Story Circle On Online Vaw

About this learning activity

This activity allows participants to reflect upon and share experiences of online GBV.

A safe space is the main pre-requisite for this activity, and some quiet time for the participants to reflect.

This activity happens in two stages:

  • Reflection Time when each participant is given time to articulate and write down their story by answering a series of guide questions.
  • Story Circle, where all the participants share their stories with each other.

It is important to note here that this Story Circle is not for the purposes of therapy. Being able to tell your story, even anonymised, has some therapeutic effects, but it should be made clear that is not the purpose of the Story Circle. If you are dealing with a group that you know has experienced online GBV, especially if there are people in the group who have very recent experiences, you can either make sure that there is someone in the facilitating team who can provide therapy, or skip this learning activity, if you don´t think you can handle your participants being triggered.

Learning objective this activity responds to

This responds to the following learning objectives:

  • an understanding of the forms of online gender-based violence (online GBV) and its impacts on the survivors and their communities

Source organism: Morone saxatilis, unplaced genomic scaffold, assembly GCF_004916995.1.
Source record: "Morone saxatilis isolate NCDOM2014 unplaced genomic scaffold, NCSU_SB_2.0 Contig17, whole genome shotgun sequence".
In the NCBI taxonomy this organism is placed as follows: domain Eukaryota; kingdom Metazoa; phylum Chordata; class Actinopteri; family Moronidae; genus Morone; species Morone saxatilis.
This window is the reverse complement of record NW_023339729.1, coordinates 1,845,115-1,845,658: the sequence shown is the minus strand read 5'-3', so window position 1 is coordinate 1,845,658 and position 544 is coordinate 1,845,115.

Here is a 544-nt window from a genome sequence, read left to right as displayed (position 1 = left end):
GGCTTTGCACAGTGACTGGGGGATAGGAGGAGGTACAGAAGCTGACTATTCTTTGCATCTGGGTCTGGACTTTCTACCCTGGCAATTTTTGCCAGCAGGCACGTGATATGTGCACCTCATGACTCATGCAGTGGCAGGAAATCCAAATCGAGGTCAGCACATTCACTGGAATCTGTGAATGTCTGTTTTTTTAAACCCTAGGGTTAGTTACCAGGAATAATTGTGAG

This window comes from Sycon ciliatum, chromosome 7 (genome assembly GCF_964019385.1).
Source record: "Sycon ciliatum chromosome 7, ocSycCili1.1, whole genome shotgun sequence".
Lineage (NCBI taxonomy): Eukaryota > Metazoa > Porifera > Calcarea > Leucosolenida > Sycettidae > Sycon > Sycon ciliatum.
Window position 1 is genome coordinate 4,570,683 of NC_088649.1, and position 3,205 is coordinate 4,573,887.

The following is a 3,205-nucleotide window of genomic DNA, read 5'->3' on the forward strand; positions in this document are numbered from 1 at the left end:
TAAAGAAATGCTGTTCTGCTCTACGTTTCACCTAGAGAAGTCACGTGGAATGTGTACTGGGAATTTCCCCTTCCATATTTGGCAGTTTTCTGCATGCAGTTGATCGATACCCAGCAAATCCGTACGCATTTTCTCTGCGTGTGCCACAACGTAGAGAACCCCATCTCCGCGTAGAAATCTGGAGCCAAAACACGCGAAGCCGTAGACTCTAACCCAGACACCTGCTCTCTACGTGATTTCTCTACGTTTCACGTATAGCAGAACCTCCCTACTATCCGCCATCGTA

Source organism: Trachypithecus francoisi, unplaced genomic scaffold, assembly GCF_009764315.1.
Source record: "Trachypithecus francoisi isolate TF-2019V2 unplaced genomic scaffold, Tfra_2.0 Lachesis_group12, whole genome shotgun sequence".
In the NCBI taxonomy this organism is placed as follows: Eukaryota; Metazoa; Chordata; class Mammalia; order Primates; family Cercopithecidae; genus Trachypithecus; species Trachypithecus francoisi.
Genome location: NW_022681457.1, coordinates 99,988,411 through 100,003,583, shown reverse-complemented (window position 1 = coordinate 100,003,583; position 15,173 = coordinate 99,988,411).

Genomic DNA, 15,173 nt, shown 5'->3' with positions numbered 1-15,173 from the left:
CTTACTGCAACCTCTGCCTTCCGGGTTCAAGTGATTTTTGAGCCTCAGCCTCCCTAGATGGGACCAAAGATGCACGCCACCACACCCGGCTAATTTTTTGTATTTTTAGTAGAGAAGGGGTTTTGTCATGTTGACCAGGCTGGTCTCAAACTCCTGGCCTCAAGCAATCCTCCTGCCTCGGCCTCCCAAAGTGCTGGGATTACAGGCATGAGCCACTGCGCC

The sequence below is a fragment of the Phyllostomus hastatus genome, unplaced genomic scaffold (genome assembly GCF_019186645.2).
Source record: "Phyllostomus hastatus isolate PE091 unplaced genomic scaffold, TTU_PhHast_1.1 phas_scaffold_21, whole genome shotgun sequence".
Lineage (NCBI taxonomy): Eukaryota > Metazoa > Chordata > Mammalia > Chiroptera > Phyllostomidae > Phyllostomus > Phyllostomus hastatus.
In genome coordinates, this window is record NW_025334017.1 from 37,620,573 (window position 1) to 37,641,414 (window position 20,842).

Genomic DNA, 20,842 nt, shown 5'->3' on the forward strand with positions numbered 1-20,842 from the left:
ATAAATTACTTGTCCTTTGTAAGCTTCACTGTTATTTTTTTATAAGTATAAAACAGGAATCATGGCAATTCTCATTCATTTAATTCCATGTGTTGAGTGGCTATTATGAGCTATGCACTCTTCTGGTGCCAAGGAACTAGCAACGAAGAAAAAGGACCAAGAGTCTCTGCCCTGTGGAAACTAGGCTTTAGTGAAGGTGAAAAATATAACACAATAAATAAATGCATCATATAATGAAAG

• an understanding of the continuum of violence between the offline and the online spheres, and the power structures that allow it

Who is this activity for?

This activity can be applied with participants with different levels of understanding and experience of online GBV.

Time required

Assuming that each participant will need about 5 minutes to tell their stories, and about 30 minutes collectively to reflect, plus some leeway to give instructions, then with a standard workshop size of 12, you will need a minimum of 100 minutes for this activity.

Resources needed for this activity

  • Guide questions written down
  • Space for people to reflect
  • A big circle in the middle of the room for the participants to share

Mechanics

This activity has two stages:

  • Reflection Time when each participant is given time to articulate and write down their story by answering a series of guide questions.
  • Story Circle, where all the participants share their stories with each other.